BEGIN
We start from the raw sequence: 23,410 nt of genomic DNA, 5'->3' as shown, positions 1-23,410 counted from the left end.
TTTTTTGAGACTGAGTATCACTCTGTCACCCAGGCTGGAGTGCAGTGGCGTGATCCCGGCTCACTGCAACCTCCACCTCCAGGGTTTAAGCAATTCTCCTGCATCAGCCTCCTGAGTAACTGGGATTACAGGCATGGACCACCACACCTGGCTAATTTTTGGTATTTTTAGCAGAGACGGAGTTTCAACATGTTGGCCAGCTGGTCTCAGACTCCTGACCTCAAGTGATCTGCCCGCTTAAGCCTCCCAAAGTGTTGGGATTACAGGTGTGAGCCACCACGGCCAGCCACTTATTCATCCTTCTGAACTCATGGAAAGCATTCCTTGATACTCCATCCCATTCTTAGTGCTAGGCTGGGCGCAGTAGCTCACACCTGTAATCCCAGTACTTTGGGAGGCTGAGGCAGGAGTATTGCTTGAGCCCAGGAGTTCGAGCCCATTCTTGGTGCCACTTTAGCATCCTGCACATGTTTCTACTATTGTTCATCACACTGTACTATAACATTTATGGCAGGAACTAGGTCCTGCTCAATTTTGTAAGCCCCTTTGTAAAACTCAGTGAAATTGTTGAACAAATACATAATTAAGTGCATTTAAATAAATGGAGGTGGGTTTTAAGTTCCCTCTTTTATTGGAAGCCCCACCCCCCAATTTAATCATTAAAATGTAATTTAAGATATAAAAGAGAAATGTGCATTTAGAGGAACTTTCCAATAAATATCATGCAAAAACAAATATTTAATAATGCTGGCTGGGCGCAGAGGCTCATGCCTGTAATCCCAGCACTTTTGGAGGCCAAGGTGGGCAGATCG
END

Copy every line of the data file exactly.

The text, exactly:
We start from the raw sequence: 23,410 nt of genomic DNA, 5'->3' as shown, positions 1-23,410 counted from the left end.
TTTTTTGAGACTGAGTATCACTCTGTCACCCAGGCTGGAGTGCAGTGGCGTGATCCCGGCTCACTGCAACCTCCACCTCCAGGGTTTAAGCAATTCTCCTGCATCAGCCTCCTGAGTAACTGGGATTACAGGCATGGACCACCACACCTGGCTAATTTTTGGTATTTTTAGCAGAGACGGAGTTTCAACATGTTGGCCAGCTGGTCTCAGACTCCTGACCTCAAGTGATCTGCCCGCTTAAGCCTCCCAAAGTGTTGGGATTACAGGTGTGAGCCACCACGGCCAGCCACTTATTCATCCTTCTGAACTCATGGAAAGCATTCCTTGATACTCCATCCCATTCTTAGTGCTAGGCTGGGCGCAGTAGCTCACACCTGTAATCCCAGTACTTTGGGAGGCTGAGGCAGGAGTATTGCTTGAGCCCAGGAGTTCGAGCCCATTCTTGGTGCCACTTTAGCATCCTGCACATGTTTCTACTATTGTTCATCACACTGTACTATAACATTTATGGCAGGAACTAGGTCCTGCTCAATTTTGTAAGCCCCTTTGTAAAACTCAGTGAAATTGTTGAACAAATACATAATTAAGTGCATTTAAATAAATGGAGGTGGGTTTTAAGTTCCCTCTTTTATTGGAAGCCCCACCCCCCAATTTAATCATTAAAATGTAATTTAAGATATAAAAGAGAAATGTGCATTTAGAGGAACTTTCCAATAAATATCATGCAAAAACAAATATTTAATAATGCTGGCTGGGCGCAGAGGCTCATGCCTGTAATCCCAGCACTTTTGGAGGCCAAGGTGGGCAGATCG